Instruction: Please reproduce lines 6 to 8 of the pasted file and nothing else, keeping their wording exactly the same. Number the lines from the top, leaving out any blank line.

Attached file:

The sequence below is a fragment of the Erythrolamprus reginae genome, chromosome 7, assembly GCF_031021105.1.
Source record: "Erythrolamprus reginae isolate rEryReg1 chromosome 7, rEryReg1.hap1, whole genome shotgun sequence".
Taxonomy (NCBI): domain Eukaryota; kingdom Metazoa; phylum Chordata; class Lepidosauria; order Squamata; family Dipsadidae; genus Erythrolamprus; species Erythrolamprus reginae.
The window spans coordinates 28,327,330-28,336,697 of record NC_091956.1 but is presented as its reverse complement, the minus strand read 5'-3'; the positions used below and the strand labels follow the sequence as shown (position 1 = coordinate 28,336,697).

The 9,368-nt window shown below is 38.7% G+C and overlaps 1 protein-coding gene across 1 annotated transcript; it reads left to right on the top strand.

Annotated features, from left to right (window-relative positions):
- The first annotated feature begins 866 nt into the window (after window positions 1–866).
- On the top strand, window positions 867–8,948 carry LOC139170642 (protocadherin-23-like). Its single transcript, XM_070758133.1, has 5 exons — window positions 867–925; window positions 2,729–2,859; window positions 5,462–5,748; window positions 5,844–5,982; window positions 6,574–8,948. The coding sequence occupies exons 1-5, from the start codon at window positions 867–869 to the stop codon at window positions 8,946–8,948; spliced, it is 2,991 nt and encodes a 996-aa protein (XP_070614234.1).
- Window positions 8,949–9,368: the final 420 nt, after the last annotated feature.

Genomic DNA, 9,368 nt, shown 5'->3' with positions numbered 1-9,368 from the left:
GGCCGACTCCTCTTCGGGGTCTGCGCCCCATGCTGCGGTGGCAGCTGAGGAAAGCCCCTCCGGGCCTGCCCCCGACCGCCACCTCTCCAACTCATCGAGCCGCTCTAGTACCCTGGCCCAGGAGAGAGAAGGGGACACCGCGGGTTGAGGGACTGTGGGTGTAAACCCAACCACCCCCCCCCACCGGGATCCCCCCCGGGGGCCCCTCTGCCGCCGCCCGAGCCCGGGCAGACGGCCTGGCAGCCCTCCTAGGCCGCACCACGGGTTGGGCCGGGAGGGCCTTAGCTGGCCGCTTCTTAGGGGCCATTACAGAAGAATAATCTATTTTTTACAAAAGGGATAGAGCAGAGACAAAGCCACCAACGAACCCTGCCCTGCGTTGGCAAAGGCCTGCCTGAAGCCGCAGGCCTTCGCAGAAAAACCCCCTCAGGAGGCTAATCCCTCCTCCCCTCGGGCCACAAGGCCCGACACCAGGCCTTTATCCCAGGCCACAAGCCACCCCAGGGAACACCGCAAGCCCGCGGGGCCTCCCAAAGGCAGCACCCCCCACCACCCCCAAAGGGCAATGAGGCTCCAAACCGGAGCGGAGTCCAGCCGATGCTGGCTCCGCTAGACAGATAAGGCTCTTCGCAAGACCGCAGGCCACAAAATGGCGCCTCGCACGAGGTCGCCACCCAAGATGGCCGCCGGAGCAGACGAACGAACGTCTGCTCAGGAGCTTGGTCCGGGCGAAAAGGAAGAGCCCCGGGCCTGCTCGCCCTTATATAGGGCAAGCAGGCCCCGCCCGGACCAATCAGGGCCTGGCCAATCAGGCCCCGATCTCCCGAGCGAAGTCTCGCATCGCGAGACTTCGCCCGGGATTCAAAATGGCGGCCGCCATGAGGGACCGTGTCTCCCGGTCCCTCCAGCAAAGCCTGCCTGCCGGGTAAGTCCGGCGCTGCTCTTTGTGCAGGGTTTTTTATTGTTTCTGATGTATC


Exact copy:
Annotated features, from left to right (window-relative positions):
- The first annotated feature begins 866 nt into the window (after window positions 1–866).
- On the top strand, window positions 867–8,948 carry LOC139170642 (protocadherin-23-like). Its single transcript, XM_070758133.1, has 5 exons — window positions 867–925; window positions 2,729–2,859; window positions 5,462–5,748; window positions 5,844–5,982; window positions 6,574–8,948. The coding sequence occupies exons 1-5, from the start codon at window positions 867–869 to the stop codon at window positions 8,946–8,948; spliced, it is 2,991 nt and encodes a 996-aa protein (XP_070614234.1).